DOWNTOWN LOS ANGELES -When 2010 dawned, almost no one in Los Angeles had heard of Austin Beutner. Five years and five distinct phases later, he’s one of the most powerful and respected people on the civic landscape. To understand his status, consider his Dec. 3 appearance at a Downtown luncheon hosted by the organization Town Hall-Los Angeles: The publisher of the Los Angeles Times sold out the event, filling the room with nearly 200 individuals at $50 a pop and up. These are Taylor Swift prices (albeit for the nosebleed seats), but without the dance numbers and songs about ex-boyfriends.
When’s the last time a publisher of the Times sold out any appearance larger than a kitchen table? Heck, who can even name a publisher of the L.A. Times since Otis Chandler?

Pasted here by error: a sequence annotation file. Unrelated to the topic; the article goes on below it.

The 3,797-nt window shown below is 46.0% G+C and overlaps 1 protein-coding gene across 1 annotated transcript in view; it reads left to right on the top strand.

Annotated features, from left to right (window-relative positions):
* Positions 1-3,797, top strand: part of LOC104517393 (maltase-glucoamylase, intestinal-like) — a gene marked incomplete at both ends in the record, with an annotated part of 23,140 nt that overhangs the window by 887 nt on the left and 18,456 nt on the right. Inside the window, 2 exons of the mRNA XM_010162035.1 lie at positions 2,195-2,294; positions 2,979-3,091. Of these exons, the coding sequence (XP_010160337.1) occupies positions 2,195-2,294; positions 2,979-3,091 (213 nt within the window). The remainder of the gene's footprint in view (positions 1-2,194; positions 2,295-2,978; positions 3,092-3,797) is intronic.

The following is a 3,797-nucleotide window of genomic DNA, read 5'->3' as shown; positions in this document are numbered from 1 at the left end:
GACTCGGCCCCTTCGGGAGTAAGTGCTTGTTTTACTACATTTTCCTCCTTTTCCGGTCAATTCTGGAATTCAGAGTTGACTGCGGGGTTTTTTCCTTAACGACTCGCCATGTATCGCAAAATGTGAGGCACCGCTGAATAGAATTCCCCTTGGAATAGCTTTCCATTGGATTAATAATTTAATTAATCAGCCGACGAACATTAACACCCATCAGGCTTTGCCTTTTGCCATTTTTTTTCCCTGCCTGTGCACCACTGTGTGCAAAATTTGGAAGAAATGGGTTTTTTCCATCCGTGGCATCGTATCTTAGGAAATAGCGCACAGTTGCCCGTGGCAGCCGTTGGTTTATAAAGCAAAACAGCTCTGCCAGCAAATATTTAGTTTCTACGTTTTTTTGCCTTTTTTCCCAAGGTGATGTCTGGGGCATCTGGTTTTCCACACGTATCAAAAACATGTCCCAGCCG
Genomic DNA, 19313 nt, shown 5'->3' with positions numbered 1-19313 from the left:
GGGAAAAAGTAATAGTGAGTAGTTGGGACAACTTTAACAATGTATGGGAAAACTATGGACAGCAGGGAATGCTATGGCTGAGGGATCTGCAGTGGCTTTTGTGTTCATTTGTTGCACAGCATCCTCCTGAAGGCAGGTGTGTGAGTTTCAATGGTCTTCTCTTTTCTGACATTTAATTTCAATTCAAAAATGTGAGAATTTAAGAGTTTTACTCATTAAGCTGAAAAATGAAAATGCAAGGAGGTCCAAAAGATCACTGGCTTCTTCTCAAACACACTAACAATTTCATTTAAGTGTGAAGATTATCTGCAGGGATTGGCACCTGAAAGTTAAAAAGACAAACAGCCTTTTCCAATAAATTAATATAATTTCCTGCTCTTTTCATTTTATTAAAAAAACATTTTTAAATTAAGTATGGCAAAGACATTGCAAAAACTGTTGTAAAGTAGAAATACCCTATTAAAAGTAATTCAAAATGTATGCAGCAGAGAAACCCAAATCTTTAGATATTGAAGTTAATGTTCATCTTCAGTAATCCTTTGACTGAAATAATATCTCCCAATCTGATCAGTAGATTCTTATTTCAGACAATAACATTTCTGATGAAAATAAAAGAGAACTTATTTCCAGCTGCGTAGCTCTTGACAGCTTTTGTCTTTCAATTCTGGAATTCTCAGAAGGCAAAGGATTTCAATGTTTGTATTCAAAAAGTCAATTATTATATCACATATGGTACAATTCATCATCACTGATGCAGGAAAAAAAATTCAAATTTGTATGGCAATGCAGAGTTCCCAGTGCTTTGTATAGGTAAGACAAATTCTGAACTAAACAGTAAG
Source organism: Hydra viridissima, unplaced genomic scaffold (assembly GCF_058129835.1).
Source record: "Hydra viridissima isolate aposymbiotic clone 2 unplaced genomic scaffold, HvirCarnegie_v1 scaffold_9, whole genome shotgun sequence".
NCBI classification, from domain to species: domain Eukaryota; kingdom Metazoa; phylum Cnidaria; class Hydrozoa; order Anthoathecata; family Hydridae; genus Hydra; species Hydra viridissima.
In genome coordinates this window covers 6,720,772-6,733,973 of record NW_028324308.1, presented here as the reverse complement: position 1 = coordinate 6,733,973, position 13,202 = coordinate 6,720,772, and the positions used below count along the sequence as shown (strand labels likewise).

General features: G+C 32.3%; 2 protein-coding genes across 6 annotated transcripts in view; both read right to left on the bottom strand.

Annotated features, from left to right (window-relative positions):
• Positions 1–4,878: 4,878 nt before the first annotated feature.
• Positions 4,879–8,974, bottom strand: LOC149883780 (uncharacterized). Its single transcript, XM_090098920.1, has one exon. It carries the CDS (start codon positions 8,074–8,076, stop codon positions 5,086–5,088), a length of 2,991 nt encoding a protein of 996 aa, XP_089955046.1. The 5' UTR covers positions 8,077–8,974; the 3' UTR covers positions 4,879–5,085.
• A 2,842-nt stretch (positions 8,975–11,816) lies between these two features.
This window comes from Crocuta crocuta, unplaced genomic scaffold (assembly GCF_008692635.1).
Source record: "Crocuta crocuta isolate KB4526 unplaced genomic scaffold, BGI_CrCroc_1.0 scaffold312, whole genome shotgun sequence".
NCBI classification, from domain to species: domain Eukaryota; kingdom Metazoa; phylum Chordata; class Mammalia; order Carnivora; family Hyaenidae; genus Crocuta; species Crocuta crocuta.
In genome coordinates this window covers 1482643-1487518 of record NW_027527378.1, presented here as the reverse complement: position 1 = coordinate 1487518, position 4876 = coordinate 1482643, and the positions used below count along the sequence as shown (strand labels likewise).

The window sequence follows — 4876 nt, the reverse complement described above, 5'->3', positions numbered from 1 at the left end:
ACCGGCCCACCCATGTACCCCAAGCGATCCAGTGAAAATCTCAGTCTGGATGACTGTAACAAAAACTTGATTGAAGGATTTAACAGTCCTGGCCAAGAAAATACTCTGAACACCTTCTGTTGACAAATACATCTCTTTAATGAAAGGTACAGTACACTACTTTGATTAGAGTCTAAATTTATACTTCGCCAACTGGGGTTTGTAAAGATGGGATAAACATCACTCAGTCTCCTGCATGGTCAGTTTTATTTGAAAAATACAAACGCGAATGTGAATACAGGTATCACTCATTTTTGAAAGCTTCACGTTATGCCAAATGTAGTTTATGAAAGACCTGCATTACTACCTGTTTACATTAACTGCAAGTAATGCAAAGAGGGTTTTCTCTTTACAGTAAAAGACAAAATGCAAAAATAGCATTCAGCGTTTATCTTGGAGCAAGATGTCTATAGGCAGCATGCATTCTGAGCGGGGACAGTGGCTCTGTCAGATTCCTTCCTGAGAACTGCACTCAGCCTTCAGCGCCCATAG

This isn’t a slap at ex-publishers, but rather a comment on Beutner, the attention paid to him and the expectations being placed on his shoulders. With the paper having spent the better part of a decade hemorrhaging reporters, and the years of Sam Zell’s ownership and the Tribune Company’s bankruptcy creating a general consensus that the Times’ best days are in the past, some are looking at Beutner like he’s Neo in The Matrix, and is the only hope to save L.A.’s most enduring news organization.
What’s on the table for the future of the 133-year-old newspaper and its much younger website? Just about everything.